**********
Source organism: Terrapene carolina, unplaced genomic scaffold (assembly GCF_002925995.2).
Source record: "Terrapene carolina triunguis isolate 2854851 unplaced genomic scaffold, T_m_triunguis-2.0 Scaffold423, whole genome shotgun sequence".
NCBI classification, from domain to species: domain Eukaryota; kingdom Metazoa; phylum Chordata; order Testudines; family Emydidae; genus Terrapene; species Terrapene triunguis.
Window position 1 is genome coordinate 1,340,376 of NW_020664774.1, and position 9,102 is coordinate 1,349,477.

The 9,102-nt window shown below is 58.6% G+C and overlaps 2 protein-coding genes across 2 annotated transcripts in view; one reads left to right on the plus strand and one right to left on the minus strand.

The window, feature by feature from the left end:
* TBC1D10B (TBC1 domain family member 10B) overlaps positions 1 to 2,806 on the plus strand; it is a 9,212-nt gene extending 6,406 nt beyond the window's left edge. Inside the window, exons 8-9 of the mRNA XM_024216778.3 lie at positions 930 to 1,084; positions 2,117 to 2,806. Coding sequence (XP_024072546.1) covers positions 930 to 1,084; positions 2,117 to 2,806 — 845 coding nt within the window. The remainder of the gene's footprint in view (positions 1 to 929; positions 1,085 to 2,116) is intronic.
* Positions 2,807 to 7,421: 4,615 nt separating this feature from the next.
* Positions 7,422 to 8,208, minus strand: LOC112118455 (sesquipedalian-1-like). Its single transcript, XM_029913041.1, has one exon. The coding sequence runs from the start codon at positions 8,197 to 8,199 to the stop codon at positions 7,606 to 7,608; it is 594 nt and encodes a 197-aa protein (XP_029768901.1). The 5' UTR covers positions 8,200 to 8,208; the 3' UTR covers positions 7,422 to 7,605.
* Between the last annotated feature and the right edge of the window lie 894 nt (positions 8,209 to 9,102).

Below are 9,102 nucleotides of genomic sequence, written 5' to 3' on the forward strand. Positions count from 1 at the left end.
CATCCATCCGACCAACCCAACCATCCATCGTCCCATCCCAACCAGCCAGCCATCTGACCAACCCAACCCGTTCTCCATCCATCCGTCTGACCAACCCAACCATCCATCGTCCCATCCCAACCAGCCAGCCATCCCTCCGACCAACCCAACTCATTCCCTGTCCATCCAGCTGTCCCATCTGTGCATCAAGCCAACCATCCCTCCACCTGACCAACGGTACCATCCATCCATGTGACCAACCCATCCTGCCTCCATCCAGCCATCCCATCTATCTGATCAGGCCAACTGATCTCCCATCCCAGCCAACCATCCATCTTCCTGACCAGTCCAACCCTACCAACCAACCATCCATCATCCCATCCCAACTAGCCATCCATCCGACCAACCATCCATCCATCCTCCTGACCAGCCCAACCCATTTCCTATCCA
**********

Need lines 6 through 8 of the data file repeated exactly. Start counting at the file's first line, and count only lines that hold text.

The window, feature by feature from the left end:
* TBC1D10B (TBC1 domain family member 10B) overlaps positions 1 to 2,806 on the plus strand; it is a 9,212-nt gene extending 6,406 nt beyond the window's left edge. Inside the window, exons 8-9 of the mRNA XM_024216778.3 lie at positions 930 to 1,084; positions 2,117 to 2,806. Coding sequence (XP_024072546.1) covers positions 930 to 1,084; positions 2,117 to 2,806 — 845 coding nt within the window. The remainder of the gene's footprint in view (positions 1 to 929; positions 1,085 to 2,116) is intronic.
* Positions 2,807 to 7,421: 4,615 nt separating this feature from the next.